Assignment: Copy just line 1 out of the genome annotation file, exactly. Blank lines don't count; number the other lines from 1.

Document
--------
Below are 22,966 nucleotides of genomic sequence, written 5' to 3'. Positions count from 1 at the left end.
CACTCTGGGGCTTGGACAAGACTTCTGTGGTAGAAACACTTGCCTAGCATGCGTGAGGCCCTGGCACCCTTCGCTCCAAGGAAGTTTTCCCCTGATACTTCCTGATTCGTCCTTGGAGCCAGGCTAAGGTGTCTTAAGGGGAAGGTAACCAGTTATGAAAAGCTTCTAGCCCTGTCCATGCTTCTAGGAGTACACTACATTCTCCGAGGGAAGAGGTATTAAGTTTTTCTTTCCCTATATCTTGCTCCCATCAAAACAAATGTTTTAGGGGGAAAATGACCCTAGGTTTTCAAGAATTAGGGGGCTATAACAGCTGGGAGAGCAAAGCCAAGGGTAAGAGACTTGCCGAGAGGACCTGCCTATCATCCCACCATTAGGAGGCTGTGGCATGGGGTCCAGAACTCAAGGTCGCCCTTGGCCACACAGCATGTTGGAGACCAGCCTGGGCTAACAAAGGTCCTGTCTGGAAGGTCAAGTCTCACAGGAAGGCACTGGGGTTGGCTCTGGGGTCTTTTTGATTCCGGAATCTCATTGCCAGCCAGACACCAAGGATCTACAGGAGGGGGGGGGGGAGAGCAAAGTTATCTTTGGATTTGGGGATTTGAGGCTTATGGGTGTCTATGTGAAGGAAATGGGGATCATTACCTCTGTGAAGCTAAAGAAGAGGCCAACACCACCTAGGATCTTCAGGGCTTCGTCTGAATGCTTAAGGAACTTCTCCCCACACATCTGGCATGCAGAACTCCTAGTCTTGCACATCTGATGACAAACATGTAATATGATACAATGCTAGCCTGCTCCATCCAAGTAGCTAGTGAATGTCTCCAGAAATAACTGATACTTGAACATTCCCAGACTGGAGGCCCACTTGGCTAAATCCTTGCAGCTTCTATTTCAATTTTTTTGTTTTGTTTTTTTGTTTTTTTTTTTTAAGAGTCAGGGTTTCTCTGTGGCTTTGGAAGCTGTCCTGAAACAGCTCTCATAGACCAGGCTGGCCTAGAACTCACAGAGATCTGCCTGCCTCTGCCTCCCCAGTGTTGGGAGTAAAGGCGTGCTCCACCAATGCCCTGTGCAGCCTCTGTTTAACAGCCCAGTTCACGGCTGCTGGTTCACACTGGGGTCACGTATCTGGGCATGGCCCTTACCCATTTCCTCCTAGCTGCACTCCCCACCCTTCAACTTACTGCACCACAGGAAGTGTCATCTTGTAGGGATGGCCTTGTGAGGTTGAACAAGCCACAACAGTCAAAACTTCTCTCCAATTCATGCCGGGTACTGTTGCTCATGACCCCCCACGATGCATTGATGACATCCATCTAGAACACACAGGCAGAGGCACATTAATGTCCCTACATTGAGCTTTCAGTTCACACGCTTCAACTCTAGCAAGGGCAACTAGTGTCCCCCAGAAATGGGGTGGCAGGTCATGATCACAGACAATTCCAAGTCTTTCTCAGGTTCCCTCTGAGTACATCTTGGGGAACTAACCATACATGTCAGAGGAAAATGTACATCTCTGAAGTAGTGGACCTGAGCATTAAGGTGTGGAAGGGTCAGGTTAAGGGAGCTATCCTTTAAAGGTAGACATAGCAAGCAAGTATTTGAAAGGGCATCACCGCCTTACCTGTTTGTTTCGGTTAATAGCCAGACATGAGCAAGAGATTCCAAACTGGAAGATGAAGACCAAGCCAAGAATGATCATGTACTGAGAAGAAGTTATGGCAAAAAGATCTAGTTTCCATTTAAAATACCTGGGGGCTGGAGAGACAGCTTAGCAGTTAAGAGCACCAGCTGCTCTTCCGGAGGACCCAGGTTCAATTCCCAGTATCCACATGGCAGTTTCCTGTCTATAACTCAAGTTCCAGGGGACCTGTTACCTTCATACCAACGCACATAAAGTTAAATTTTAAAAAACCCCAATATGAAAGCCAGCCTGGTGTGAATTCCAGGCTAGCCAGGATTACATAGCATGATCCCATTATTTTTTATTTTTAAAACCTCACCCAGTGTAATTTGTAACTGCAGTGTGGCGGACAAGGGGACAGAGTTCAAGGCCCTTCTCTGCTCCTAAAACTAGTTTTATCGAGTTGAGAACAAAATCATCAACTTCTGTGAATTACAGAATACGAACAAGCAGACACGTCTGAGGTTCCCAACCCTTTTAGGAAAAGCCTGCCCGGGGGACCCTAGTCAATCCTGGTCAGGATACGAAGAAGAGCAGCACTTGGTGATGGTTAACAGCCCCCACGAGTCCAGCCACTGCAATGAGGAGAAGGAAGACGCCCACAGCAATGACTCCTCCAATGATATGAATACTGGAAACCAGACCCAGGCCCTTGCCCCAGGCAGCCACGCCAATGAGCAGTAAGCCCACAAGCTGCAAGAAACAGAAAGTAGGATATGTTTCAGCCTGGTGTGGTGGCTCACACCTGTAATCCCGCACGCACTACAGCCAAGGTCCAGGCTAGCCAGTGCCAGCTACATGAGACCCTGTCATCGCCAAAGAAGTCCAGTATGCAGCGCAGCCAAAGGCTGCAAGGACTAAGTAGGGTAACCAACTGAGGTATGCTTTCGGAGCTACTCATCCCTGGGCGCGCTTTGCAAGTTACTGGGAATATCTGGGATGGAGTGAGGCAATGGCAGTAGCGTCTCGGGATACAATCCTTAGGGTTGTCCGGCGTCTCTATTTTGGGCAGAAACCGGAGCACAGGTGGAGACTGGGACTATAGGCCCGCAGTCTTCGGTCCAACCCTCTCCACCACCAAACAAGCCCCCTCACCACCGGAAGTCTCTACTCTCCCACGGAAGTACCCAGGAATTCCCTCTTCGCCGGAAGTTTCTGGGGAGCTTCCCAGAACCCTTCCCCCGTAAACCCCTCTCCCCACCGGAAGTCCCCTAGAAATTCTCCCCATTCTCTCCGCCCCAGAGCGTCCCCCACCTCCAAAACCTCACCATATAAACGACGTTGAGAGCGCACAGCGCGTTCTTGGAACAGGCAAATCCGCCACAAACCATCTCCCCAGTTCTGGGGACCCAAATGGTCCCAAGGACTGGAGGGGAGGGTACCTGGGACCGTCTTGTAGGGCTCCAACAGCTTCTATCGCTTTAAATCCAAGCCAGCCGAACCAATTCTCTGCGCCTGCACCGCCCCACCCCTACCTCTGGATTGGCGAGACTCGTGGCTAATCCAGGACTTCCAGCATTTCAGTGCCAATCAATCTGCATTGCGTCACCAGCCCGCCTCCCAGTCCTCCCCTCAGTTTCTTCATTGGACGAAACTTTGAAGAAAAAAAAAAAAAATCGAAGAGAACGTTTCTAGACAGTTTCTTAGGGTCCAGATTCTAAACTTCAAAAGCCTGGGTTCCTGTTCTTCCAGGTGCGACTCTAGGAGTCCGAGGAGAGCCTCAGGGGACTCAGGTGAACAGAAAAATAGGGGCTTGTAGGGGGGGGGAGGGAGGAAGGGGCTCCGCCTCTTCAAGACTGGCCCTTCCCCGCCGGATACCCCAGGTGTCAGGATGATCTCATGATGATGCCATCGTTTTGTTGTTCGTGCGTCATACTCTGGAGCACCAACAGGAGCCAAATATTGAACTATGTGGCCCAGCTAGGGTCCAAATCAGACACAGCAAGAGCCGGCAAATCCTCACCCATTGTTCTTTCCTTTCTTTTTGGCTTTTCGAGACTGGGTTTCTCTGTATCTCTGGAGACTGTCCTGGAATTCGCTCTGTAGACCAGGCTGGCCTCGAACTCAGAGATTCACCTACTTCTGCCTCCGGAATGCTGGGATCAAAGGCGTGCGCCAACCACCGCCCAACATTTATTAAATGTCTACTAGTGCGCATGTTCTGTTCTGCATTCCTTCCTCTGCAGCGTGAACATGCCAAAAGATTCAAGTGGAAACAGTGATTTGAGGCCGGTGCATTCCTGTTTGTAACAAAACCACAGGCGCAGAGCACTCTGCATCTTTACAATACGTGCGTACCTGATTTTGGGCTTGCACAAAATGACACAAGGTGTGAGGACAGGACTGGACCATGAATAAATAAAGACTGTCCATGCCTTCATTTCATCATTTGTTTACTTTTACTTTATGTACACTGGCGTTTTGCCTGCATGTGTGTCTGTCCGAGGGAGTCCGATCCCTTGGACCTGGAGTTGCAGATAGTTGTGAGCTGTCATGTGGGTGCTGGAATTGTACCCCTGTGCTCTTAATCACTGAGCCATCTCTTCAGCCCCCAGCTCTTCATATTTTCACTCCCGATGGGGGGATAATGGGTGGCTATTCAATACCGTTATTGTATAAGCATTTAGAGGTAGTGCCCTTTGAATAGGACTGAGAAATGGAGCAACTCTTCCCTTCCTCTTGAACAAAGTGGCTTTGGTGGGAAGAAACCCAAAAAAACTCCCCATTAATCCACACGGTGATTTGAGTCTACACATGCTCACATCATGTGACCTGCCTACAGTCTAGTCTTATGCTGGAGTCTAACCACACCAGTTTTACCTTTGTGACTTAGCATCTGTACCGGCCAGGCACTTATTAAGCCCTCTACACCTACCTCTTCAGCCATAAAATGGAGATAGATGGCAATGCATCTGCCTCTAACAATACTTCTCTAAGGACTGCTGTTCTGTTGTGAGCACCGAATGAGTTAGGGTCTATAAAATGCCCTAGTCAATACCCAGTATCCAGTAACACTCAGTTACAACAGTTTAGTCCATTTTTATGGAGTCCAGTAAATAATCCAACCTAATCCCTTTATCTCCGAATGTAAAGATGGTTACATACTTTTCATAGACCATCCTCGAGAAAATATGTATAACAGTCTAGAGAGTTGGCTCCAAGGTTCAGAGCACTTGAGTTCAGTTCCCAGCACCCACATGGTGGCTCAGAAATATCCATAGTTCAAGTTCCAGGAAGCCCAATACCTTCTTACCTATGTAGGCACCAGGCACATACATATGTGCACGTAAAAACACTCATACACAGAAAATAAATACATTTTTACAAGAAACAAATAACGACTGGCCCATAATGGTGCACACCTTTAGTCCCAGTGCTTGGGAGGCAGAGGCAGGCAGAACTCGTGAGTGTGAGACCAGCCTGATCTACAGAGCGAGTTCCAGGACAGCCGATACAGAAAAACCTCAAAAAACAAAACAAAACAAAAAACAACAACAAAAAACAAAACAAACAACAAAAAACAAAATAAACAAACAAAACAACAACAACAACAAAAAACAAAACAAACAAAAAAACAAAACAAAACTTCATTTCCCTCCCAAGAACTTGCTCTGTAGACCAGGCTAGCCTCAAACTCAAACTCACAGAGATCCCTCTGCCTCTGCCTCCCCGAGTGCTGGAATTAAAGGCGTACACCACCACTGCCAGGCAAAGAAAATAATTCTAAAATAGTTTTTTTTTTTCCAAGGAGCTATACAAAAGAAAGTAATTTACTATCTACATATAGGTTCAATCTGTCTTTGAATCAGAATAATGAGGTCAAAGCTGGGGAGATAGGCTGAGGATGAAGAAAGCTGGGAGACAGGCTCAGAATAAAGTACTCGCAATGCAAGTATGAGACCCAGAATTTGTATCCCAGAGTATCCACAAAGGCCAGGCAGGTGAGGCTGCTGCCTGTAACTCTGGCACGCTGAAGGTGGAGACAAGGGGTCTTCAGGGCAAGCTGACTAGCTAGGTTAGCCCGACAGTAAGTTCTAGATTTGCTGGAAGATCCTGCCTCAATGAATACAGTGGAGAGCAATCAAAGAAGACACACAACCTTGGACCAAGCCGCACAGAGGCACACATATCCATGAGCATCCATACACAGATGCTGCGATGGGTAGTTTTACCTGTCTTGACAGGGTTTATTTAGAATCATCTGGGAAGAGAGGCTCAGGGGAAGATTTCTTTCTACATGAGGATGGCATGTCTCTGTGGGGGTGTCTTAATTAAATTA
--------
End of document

Below are 22,966 nucleotides of genomic sequence, written 5' to 3'. Positions count from 1 at the left end.